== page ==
To compound the issue, winter is now upon us and it’s not uncommon to leave the house in the morning dark and come home in the evening dark. It’s depressing and Vitamin D insufficient. Athletes are also more likely to train indoors as a result of the colder weather. In this instance, consider increasing dietary Vitamin D and/or taking a multivitamin that contains both Vitamin D and calcium.
A key component of Vitamin D is to know that it has a somewhat romantic relationship with calcium. The body can’t properly absorb and use calcium to build strong bones if there isn’t the body doesn’t have enough Vitamin D. In the instance of a Vitamin D shortage, calcium from food cannot be efficiently absorbed and utilized, so the body begins to leech calcium from bones to compensate. Leeched calcium is the first step towards brittle bones and increased risk of injury. Studies have also found that adequate vitamin D intake is needed to keep muscles strong and intact, whereas deficiency leads to weakness and muscle atrophy. Athletes, you work hard for those power supplying, body propelling and feat defying muscles! Lets help keep them in tiptop shape with adequate Vitamin D love.
Less commonly known is the important role Vitamin D plays in immune health. After a workout the body’s’ immune system is compromised and more susceptible to infection and illness. Vitamin D helps promote the expression of immune cells, ultimately increasing immune strength while decreasing inflammation and risk of illness. Conversely, research has shown that Vitamin D deficiency is associated with increased risk of infection and illness. Nothing impairs training more than a weeklong bout with the flu or a head cold that just won’t go away.
The Endocrine Society recommends 1,500–2,000 IU of Vitamin D per day for adults (18 years and older). To boost your dietary intake of Vitamin D, look to the following high quality food sources:
Liver and cod liver oil are exceptionally high in Vitamin D because it is stored within the liver. When liver or liver oil is eaten all of that stored Vitamin D comes with it. It’s like winning the Vitamin D lottery!
Fortified foods are an easy and convenient way for the athlete on the go to consume Vitamin D daily. Orange juice and various milk products will often have a label touting its Vitamin D fortification. Athletes should also consider consuming fatty fish, such as salmon, tuna, herring and/or halibut, on a regular basis because they contain omega fatty acids in addition to Vitamin D; a prime combination for an immunity boost.
Check out these recipes for a Vitamin D boost !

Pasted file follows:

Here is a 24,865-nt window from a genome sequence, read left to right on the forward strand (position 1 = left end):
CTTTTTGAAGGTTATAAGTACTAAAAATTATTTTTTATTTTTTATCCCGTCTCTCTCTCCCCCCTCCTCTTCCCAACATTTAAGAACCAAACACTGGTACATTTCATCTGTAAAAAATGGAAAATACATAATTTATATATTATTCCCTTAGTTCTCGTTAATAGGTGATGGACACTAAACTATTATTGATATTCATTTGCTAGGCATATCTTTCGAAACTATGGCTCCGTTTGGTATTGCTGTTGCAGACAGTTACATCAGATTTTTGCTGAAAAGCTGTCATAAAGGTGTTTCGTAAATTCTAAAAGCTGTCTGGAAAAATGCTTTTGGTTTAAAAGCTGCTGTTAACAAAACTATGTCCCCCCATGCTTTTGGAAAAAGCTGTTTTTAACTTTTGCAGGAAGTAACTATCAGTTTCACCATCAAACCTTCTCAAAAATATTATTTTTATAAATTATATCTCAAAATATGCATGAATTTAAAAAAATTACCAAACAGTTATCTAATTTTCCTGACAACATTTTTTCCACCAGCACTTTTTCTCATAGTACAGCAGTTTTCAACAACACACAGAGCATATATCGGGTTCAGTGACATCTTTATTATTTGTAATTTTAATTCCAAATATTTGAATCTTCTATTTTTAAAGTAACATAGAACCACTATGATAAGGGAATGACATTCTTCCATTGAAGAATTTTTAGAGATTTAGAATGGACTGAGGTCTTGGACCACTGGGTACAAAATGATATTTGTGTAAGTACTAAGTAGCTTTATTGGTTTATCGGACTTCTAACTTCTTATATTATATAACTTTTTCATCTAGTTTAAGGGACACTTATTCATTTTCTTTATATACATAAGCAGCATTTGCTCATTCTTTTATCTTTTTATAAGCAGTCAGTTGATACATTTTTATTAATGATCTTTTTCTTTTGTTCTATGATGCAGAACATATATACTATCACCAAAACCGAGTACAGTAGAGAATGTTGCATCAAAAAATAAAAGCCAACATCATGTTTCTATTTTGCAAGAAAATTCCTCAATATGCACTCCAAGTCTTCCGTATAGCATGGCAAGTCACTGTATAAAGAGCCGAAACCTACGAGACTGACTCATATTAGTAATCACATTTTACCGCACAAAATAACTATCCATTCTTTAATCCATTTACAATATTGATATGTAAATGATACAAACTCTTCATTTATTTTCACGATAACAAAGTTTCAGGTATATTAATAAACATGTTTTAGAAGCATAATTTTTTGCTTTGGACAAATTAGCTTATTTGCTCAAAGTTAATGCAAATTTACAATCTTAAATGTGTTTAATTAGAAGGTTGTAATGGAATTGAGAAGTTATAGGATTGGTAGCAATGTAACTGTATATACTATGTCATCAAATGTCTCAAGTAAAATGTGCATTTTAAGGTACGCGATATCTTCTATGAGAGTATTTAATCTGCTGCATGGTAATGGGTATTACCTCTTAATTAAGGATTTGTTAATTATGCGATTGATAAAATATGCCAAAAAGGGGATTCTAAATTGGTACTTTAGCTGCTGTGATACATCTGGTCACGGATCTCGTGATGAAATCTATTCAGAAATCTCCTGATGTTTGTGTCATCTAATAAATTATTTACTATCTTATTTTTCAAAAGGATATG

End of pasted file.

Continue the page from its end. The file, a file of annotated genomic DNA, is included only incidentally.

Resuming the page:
Three things to know about acquiring Vitamin D from sunlight:
1. The intensity of the sun depends on your geographical location. The closer to the equator you live, the stronger the Vitamin D producing UVB rays. Typically, summer months are the best time to receive sun-given Vitamin D in the United States. During the winter the suns rays are less intense due to the rotation of the earth’s axis. For example, individual’s livings in Boston receive very little Vitamin D November through February as a result of their geography on the earth (not to mention being bundled up head to toe to keep out the cold).
2. The particular UVB light that produces Vitamin D does not pass through windows. This creates a great excuse to spend some time outside!
3. While sun exposure is the best natural way to synthesize Vitamin D, current research indicates that one should always wear sunscreen to decrease risk of skin cancer and supplement Vitamin D as needed.
Sunlight is great for synthesizing Vitamin D, however, for longer training sessions especially, it's best to lather up in protective sunscreen than risk burning and increasing risks of skin cancer.
In short, Vitamin D is crucial for innate immunity, bone density, reduction of muscle wasting and exercise-related inflammation as well as overall health. Vitamin D level is not monitored in routine blood tests, so it’s not a bad idea to have your level checked by a primary care physician. [Also ask your insurance company first whether or not this lab test is covered as it's $300+ out of pocket!]
Kristen Chang is Registered Dietitian Nutritionist (RDN), Certified Specialist in Sports Dietetics (CSSD) and triathlete residing in southwest Virginia with her husband and dogs. Follow along as she shares favorite fueling recipes, general wellness and sport nutrition tips and stories from her athletic endeavors.
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